Incidentally, a leaker may often have a selfish motive too, that have nothing to do with the public interest, which are rarely probed by anybody.
Below I set out extensive extracts from the article, by Michael Clifford. Readers can judge it for themselves.

The article runs as follows

“ON THE TV3 documentary Print And Be Damned, Anne Harris, the Sunday Independent editor, gave her account of the relationship the paper forged with Bertie Ahern prior to the 2007

According to Harris, Ahern met the newspaper’s then editor, the late Aengus Fanning, at a function in the Shelbourne Hotel in April of that year. At the time, the Mahon Tribunal was investigating Ahern’s finances. A file on Ahern’s finances, originating in the tribunal, but dispersed to various parties, had come into the possession of the newspaper. It was reputedly explosive stuff, although lawyers cautioned against publication.

Harris told TV3 that at the Shelbourne, Fanning put it to Ahern that the paper had a “massive file” on him. Fanning then asked Ahern for some stories, particularly the date of the forthcoming general election.

“He said he would think about it and he went away and the weeks passed,” Harris said.

Then, one Saturday, Ahern phoned the paper, saying he was calling the election and “I won’t be going to the [Phoenix] Park until after you’re off the press with the first edition”. He gave the story to the paper, at a time when even some of his cabinet colleagues didn’t know he was going to call the election.

“That’s what journalism is about,” Harris said. “You work your way around to get people to tell you things. And thereafter he [Ahern] gave many stories exclusively to the Sunday Independent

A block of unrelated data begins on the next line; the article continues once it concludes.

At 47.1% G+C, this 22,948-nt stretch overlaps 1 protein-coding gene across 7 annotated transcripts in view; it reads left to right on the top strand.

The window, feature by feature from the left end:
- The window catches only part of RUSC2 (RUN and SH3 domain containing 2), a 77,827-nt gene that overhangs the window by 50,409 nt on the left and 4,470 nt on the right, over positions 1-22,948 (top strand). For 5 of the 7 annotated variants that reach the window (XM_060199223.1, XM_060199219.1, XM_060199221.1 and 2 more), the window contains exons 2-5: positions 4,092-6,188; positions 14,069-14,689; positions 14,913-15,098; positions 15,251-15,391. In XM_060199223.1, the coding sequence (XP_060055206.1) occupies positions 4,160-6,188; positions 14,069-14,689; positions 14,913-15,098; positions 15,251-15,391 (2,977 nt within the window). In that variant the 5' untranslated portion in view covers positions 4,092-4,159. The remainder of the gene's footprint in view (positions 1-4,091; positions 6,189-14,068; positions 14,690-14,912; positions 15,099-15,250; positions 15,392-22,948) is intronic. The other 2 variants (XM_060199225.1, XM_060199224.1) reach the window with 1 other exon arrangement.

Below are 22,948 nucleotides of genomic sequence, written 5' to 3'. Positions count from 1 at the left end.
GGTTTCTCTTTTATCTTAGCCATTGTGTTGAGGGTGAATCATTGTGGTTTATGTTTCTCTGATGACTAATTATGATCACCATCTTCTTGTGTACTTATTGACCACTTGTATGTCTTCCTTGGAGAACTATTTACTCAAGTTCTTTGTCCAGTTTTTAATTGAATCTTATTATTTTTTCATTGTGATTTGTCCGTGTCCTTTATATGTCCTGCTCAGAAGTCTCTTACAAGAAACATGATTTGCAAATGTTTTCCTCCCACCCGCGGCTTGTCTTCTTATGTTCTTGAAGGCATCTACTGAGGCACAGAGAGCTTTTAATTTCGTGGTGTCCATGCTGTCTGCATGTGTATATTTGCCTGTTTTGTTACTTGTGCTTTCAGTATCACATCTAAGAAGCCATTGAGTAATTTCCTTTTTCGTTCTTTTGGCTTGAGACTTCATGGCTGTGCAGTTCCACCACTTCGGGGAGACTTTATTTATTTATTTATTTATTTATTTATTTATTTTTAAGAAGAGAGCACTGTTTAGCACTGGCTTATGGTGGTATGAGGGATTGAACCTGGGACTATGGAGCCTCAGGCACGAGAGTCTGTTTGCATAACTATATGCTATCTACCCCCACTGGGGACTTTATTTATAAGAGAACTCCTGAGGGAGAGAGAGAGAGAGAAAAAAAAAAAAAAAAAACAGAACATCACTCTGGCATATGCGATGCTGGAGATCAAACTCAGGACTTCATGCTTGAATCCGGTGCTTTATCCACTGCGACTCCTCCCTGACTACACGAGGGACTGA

The revelation has passed with little comment. Yet it throws a completely different light on Ahern’s final year in power; how he won the election; how he managed to stay in office for six months after the truth about his finances began to come out; and, arguably, the slow reaction of his successor in getting to grips with a collapsing economy.

Politicians and newspapers have often found a confluence of interests. But is this the first time that a leading national newspaper acquiesced to ignoring serious questions about a prime minister’s alleged financial impropriety for a series of front-page exclusives? The Sindo had been highly critical of Ahern in the early months of 2007.

Consistently, headlines such ‘Bertie sinks as house market goes under’ (March 4) ‘Fianna Fáil resort to auction politics to woo voters’ (March 25); ‘Ahern denies airtrip with a case of cash’ (April 15, in relation to a tribunal story which had been out some months) cast Ahern in particular, and his government generally, in a bad light. Then, a few weeks before the election, all changed, changed utterly. Ireland’s biggest-selling newspaper found itself backing the outgoing taoiseach to the hilt.

The volte face had long been ascribed to a meeting between the paper’s then main shareholder, Tony O’Reilly, and Ahern and his minister for finance, Brian Cowen.